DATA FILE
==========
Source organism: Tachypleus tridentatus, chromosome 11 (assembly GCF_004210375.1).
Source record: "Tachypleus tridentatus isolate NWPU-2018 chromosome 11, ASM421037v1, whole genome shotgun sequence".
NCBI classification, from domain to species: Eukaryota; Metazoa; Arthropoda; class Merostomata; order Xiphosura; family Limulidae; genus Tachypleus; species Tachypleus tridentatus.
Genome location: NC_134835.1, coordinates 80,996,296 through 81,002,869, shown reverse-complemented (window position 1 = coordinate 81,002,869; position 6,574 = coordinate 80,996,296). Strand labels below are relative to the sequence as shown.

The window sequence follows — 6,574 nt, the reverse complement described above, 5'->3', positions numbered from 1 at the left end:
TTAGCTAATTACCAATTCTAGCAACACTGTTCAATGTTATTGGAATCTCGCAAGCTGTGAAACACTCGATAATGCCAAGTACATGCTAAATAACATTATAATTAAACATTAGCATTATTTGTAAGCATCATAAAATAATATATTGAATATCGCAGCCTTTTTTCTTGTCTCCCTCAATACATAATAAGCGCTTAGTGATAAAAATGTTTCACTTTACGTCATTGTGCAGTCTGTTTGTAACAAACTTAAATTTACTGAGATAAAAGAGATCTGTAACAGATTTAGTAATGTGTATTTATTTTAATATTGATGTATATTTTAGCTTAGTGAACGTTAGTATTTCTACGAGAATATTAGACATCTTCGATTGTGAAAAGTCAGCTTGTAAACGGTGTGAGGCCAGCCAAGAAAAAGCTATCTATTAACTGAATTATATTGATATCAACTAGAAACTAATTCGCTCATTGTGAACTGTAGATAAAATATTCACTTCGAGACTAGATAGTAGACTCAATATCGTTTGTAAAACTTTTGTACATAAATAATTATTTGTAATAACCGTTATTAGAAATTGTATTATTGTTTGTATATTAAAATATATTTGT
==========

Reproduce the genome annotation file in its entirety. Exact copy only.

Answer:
Source organism: Tachypleus tridentatus, chromosome 11 (assembly GCF_004210375.1).
Source record: "Tachypleus tridentatus isolate NWPU-2018 chromosome 11, ASM421037v1, whole genome shotgun sequence".
NCBI classification, from domain to species: Eukaryota; Metazoa; Arthropoda; class Merostomata; order Xiphosura; family Limulidae; genus Tachypleus; species Tachypleus tridentatus.
Genome location: NC_134835.1, coordinates 80,996,296 through 81,002,869, shown reverse-complemented (window position 1 = coordinate 81,002,869; position 6,574 = coordinate 80,996,296). Strand labels below are relative to the sequence as shown.

The window sequence follows — 6,574 nt, the reverse complement described above, 5'->3', positions numbered from 1 at the left end:
TTAGCTAATTACCAATTCTAGCAACACTGTTCAATGTTATTGGAATCTCGCAAGCTGTGAAACACTCGATAATGCCAAGTACATGCTAAATAACATTATAATTAAACATTAGCATTATTTGTAAGCATCATAAAATAATATATTGAATATCGCAGCCTTTTTTCTTGTCTCCCTCAATACATAATAAGCGCTTAGTGATAAAAATGTTTCACTTTACGTCATTGTGCAGTCTGTTTGTAACAAACTTAAATTTACTGAGATAAAAGAGATCTGTAACAGATTTAGTAATGTGTATTTATTTTAATATTGATGTATATTTTAGCTTAGTGAACGTTAGTATTTCTACGAGAATATTAGACATCTTCGATTGTGAAAAGTCAGCTTGTAAACGGTGTGAGGCCAGCCAAGAAAAAGCTATCTATTAACTGAATTATATTGATATCAACTAGAAACTAATTCGCTCATTGTGAACTGTAGATAAAATATTCACTTCGAGACTAGATAGTAGACTCAATATCGTTTGTAAAACTTTTGTACATAAATAATTATTTGTAATAACCGTTATTAGAAATTGTATTATTGTTTGTATATTAAAATATATTTGT